Accountant: there should be no SMSF minimum start-up

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SMSF’s should have no minimum start-up amount imposed and it can be done with as little as $100, according to an accountant.
Peter Smith, director of Centenary Accounting Pty Ltd, contacted Wealth Professional in response to a February story about a law firm that insisted investors need a minimum of $500,000 to start an SMSF.
At the time, managing partner of Owen Hodge Lawyers, Rolf Howard, called any advice stating otherwise “dubious”.
“Many are touting a minimum of $250,000 is all that is needed. This figure is well short of the benchmark, in my opinion,” he said.
But Smith said this isn't so, and drew up an example:
An SMSF has $250,000 to invest in commercial building worth $600,000, so the lend is $350,000 from a bank or a member.
Mum and Dad investor receive $60,000 per annum in rent and make concessional tax contribution of $35,000 each per annum.
Ignoring the 15% tax on contributions and 15% income tax on rent, it will only take three years to clear the investment of debt, he said.
“There should be no minimum to start a fund. What is important is the soundness of your investment plan. A fund set up on 30 June can have $100, but the trustee knows someone has a lump sum coming from another source on 1 July. [This] may form the deposit for the purchase of an asset using the limited recourse loan rules, and the future cash flows all work well," said Smith. "The investment strategy is the key to setting up a fund usually, and provided that is viable as to income or capital appreciation exceeding outgoings, then it will work."
However it would be inappropriate to set up an SMSF if you did not have the capacity to make significant contributions over time or rollover an existing retail or industry fund to get started, he said.
“When things go wrong it is human nature to find a scapegoat, but often bad judgements on the part of the client or greed have led to wrong investment decisions, not the SMSF structure itself.”
Government departments and vested interests have tried to “strangle” SMSFs by imposing rules not required by other funds, Smith stated.
These include an audit ($300-$600 per year), a regular valuation of the assets, and the requirement to pay an actuary to calculate the pension if an investor decides to draw some of their own money, “even though the tax office website says a minimum of 5%”.

“The big end of town, including retail and industry funds, have a lot to lose if SMSFs continue to gain traction, and [the minimum start-up amount] is an unfair argument when they are not limited to the amount they can collect from members to restrict the creation of a competitor,” he said. “Vested interest has always found a way to compromise sensible logic.”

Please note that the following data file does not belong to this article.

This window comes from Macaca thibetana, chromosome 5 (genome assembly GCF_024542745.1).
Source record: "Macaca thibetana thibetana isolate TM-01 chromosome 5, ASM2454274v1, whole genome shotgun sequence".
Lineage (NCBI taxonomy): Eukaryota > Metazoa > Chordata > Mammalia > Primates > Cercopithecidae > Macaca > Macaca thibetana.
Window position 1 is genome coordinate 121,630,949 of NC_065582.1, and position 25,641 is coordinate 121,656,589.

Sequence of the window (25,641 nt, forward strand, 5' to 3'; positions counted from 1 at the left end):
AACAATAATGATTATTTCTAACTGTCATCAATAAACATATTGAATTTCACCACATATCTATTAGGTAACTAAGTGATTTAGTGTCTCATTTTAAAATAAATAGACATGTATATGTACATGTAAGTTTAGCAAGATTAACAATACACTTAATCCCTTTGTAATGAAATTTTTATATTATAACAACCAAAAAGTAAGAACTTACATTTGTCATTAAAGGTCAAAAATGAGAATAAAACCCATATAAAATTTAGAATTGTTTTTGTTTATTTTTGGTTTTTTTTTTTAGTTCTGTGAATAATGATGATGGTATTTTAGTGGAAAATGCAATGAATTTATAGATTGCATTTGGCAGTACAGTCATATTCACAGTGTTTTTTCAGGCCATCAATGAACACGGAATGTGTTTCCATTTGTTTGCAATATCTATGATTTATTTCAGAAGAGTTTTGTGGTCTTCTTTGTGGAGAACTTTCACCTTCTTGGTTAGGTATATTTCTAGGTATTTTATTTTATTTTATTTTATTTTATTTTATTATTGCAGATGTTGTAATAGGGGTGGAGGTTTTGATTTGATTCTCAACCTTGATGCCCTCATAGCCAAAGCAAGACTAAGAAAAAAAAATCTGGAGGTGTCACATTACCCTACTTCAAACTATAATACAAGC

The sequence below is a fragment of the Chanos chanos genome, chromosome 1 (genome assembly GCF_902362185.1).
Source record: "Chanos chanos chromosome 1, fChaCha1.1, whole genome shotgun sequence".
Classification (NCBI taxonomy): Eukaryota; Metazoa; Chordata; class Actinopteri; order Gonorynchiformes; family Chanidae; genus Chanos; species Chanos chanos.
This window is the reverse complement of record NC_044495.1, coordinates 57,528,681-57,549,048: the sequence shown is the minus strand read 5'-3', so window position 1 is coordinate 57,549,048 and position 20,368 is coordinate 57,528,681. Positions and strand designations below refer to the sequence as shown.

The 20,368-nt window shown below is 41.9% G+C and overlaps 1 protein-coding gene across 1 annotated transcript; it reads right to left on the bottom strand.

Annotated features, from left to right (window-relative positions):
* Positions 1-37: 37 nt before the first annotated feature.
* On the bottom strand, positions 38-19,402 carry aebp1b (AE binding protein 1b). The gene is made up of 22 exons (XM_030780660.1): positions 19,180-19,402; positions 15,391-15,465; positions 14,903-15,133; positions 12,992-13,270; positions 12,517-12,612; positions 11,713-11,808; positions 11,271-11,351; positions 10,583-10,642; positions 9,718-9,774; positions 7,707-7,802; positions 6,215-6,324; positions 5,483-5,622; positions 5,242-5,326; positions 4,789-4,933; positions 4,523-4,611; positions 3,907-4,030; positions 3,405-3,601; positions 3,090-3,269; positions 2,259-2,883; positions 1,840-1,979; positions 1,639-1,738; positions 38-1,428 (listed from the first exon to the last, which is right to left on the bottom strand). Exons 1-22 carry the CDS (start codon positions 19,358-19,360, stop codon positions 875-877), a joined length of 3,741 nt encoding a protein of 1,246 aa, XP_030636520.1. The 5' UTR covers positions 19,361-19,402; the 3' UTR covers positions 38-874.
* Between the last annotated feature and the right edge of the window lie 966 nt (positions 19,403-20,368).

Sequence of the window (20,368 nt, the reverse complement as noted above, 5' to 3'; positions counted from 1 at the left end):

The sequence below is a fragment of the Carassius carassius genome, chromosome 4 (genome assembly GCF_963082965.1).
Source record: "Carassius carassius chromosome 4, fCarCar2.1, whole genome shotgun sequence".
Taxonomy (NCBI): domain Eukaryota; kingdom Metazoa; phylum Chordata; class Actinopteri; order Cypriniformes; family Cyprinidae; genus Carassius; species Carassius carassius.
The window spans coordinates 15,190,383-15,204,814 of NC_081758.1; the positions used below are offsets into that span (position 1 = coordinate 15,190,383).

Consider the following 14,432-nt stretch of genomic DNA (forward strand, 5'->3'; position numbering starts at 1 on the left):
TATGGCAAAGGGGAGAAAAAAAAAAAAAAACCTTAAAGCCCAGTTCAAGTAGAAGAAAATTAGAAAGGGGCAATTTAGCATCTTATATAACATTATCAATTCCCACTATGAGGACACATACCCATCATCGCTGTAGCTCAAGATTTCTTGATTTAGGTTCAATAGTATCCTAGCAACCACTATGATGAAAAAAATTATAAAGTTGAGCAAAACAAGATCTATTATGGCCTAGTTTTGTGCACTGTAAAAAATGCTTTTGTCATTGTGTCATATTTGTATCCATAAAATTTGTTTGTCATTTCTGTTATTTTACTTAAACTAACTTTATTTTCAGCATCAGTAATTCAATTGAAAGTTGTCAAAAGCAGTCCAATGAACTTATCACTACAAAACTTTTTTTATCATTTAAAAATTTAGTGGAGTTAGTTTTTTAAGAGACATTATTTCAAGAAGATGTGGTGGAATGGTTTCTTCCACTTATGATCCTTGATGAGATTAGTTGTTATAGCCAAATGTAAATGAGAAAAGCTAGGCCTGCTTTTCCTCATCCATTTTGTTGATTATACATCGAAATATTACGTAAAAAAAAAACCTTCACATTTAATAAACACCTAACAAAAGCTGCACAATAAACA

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  • Adviser B on 31/03/2014 10:10:17 AM

    To bring up the importance of a 'sound investment plan', followed by suggesting HIGH debt and all into ONE asset (ie, NO diversification at all) is a bit hard to take seriously.

    And 'start up' funds include money that will be arriving soon. The example of starting with $100, and then a day later receiving an expected huge lump sum - that lump sum is considered part of the start up value, just like ordinary super starts with zero until rollovers arrive weeks later.

  • Still Laughing on 28/03/2014 8:33:15 AM

    I love the way Peter mentions an SMSF needs a sound investment strategy and then jumps straight into talk about leveraging it all into one iliquid investment while hoping that future cash flows will 'work well'. Didn't you learn anything trough the GFC?

    This was good for a laugh on a Friday morning. Thank you Peter but perhaps you should stick to accounting and leave the investment strategies for professionals.

  • Jim on 28/03/2014 8:27:04 AM

    Innocent Observer, I think the point he tries to make is that the initial investment amount is not the best way to determine whether an SMSF is appropriate. I am sure that there are SMSF's with balances in excess of $250,000 which are entirely inappropriate.

  • Innocent Observer on 27/03/2014 2:53:50 PM

    Gee, it's not surprising PIS keep getting into hot water when they ARs like this drawing heat.

    Peter, if you're recommending strategies like the one you used in your example, you are playing Russian Roulette with their money. And Russian Roulette is one of those games that, if you play it long enough, you will eventually lose (in this case your clients will lose).

    But congratulations, I'll add this to my pile of "you won't believe what some advisers are recommending" anecdotes.

  • Innocent Observer on 1/04/2014 6:38:02 PM

    Quite possibly Jim, in which case he really needs to put some more effort into his anecdotes.

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